"city_name" : "San Francisco",
    "country_iso_code" : "US",
    "region_name" : "California",
    "location" : {
      "lon" : -122.3933,
      "lat" : 37.7697
    }
  },
  "ip" : "192.30.253.113",
}

Installation

First we need to install the ingest-geoip plugin. Change to your elasticsearch home path:

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$ cd /usr/share/elasticsearch/
$ sudo bin/elasticsearch-plugin install ingest-geoip

Setting up the Pipeline

Now that we’ve installed the plugin, lets setup our Pipeline where we will reference our GeoIP Processor:

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$ curl -H 'Content-Type: application/json' -XPUT 'http://localhost:9200/_ingest/pipeline/geoip' -d '
{
  "description" : "Add GeoIP Info",
  "processors" : [
    {
      "geoip" : {
        "field" : "ip"
      }
    }
  ]
}
'

Ingest and Test

Let’s create the Index and apply the mapping:

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$ curl -H 'Content-Type: application/json' -XPUT 'http://localhost:9200/my_index' -d '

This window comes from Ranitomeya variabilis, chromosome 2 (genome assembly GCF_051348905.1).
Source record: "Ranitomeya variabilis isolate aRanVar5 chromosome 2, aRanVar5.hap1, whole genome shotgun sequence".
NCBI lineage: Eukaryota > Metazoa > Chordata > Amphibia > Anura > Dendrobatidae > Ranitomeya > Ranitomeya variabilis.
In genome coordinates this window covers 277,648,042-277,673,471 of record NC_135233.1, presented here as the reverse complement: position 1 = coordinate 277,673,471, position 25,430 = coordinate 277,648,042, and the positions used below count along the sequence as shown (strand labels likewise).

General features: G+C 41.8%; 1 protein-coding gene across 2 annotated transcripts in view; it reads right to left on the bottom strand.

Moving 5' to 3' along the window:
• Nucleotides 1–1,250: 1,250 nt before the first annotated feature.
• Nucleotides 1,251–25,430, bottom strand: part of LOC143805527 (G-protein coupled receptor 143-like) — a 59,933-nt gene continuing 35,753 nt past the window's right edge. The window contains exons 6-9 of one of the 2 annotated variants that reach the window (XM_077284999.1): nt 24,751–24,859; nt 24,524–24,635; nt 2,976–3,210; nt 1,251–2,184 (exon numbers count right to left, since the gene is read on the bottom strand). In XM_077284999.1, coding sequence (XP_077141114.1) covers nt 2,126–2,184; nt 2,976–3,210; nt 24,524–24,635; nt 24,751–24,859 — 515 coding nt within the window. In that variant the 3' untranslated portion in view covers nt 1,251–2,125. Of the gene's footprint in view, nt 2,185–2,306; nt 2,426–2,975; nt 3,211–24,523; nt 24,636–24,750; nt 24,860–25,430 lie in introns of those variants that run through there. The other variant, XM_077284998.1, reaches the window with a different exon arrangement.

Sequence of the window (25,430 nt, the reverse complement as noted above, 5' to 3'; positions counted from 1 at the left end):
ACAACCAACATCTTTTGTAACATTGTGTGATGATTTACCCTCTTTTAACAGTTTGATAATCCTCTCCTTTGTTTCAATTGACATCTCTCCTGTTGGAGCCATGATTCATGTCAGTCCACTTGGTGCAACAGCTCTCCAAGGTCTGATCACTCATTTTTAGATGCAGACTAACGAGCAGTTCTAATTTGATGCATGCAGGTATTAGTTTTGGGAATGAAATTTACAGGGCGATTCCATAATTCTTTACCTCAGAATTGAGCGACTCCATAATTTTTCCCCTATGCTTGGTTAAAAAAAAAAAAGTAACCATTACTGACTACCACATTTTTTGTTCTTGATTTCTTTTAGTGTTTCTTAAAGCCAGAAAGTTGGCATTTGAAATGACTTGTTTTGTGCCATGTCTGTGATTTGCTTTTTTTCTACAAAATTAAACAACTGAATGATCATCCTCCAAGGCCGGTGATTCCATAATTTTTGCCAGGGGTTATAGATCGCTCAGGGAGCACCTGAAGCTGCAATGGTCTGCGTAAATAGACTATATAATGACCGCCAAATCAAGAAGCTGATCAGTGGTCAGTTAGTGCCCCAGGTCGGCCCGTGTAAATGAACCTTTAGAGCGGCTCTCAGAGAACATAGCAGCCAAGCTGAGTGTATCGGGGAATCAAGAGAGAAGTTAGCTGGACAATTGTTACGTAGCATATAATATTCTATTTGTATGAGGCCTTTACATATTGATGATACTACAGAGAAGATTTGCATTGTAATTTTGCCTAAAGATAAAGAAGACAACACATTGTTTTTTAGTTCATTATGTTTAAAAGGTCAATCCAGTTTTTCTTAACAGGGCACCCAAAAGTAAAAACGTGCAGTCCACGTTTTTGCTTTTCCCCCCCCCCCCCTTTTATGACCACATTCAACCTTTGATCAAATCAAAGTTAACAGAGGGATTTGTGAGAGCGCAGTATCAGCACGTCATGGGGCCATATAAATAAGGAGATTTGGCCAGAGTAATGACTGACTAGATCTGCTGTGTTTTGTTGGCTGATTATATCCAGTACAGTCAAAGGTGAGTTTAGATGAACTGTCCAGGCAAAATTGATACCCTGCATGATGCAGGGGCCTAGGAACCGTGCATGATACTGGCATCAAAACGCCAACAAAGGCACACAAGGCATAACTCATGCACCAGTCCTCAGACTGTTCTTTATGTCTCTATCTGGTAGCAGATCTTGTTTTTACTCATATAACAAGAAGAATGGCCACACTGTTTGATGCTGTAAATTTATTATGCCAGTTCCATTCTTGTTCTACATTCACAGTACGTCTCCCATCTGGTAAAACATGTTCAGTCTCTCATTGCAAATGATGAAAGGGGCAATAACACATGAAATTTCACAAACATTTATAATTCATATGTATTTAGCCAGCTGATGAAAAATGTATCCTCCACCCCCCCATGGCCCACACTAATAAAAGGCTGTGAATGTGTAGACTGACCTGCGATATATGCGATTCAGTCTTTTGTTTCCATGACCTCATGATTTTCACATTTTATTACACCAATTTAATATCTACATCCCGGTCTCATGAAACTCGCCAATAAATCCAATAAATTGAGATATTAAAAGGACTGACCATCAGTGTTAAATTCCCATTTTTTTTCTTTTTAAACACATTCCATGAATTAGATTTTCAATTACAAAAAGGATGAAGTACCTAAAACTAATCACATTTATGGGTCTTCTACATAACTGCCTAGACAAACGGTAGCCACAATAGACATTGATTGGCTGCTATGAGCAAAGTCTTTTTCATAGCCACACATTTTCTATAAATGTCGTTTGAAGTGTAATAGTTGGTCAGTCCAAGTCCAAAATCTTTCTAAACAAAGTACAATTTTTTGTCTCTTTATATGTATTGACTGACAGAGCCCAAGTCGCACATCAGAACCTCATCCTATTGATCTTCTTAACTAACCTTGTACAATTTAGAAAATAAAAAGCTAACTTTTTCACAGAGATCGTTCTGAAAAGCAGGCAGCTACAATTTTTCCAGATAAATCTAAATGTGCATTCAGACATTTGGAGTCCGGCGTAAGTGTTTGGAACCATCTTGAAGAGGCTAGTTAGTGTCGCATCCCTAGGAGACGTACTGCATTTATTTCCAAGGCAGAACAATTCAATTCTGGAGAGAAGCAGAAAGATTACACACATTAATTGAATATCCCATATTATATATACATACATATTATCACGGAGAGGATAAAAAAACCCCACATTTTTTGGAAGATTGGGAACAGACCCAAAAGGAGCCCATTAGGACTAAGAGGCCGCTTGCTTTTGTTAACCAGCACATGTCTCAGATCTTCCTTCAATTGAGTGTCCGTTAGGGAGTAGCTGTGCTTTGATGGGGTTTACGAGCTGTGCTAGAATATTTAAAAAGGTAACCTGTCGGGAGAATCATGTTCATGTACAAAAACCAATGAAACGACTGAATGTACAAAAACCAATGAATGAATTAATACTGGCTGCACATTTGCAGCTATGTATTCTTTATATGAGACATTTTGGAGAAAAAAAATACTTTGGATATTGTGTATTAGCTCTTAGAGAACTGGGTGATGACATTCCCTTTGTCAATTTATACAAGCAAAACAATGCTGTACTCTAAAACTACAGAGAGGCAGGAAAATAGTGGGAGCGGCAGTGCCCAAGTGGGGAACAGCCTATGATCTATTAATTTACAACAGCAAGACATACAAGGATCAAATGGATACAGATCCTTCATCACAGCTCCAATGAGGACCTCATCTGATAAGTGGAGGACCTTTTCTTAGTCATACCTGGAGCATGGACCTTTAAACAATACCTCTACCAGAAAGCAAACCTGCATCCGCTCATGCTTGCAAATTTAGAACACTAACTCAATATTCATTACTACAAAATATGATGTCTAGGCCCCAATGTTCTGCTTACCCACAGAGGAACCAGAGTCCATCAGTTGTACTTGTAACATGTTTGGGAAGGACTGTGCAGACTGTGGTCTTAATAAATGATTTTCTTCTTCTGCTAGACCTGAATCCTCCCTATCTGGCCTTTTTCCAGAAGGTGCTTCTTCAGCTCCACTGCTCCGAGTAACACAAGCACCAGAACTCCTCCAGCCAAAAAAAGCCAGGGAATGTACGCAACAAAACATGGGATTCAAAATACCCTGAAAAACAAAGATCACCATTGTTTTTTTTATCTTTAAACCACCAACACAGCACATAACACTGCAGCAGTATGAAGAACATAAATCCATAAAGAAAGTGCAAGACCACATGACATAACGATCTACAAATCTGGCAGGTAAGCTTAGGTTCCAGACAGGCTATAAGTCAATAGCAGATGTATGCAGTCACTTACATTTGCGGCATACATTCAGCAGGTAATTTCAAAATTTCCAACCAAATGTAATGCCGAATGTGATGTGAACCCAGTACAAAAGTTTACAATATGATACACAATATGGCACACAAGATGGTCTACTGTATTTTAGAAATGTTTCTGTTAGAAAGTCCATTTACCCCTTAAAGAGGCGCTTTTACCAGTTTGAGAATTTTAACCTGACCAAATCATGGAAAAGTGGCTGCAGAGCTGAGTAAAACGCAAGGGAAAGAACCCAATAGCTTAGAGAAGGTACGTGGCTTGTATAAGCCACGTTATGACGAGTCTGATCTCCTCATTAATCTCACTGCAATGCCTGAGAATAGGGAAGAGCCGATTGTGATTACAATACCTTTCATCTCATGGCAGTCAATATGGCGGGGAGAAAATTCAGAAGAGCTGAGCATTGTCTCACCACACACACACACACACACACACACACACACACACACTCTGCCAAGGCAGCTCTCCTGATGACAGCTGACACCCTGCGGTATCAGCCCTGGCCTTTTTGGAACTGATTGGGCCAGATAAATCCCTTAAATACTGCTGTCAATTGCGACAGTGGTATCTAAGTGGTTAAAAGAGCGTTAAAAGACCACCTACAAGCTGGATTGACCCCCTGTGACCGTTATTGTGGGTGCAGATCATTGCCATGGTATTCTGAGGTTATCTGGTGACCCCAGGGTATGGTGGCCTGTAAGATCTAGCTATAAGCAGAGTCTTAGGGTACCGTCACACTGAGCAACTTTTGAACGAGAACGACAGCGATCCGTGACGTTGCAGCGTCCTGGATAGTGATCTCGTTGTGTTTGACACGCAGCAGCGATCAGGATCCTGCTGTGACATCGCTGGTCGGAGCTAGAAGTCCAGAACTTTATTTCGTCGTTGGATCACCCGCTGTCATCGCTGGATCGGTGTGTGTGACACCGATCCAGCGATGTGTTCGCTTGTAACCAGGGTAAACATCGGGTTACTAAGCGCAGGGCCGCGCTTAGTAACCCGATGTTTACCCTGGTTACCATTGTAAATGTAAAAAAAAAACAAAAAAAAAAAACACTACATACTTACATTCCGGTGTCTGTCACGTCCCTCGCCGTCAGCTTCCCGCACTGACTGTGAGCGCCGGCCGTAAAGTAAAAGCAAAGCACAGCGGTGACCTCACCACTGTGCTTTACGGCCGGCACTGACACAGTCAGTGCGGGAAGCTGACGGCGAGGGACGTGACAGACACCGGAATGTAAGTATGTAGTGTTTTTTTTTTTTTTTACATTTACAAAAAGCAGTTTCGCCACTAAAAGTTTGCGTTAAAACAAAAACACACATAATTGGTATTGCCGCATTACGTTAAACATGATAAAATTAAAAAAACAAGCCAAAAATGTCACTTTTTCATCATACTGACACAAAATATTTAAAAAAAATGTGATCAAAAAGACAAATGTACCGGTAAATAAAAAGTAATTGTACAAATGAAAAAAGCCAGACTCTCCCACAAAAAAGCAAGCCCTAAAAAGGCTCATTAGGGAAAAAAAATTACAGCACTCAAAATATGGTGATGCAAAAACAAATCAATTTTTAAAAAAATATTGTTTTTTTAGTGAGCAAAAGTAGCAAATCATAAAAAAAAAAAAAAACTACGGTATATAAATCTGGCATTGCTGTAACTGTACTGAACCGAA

{
  "mappings": {
    "doc": {
      "properties": {
        "geoip": {
          "properties": {
            "location": {
              "type": "geo_point"
            }
          }
        }
      }
    }
  }
}'

Create the Document and specify the pipeline name:

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$ curl -H 'Content-Type: application/json' -XPOST 'http://localhost:9200/my_index/metrics/?pipeline=geoip' -d '
{
  "identifier": "github", 
  "service": "test", 
  "os": "linux", 
  "ip": "192.30.253.113"
}
'

Once the document is ingested, have a look at the document:

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$ curl -XGET 'http://localhost:9200/my_index/_search?q=identifier:github&pretty'
{
  "took" : 4,
  "timed_out" : false,
  "_shards" : {
    "total" : 5,
    "successful" : 5,
    "skipped" : 0,
    "failed" : 0
  },
  "hits" : {
    "total" : 1,
    "max_score" : 0.6931472,
    "hits" : [
      {
        "_index" : "my_index",
        "_type" : "doc",
        "_id" : "2QVXzmUBZLvWjZA0DvLO",
        "_score" : 0.6931472,
        "_source" : {
          "identifier" : "github",
          "geoip" : {
            "continent_name" : "North America",
            "city_name" : "San Francisco",
            "country_iso_code" : "US",
            "region_name" : "California",
            "location" : {
              "lon" : -122.3933,
              "lat" : 37.7697
            }
          },
          "service" : "test",
          "ip" : "192.30.253.113",
          "os" : "linux"
        }
      }
    ]
  }
}

Kibana

Let’s plot our data on Kibana: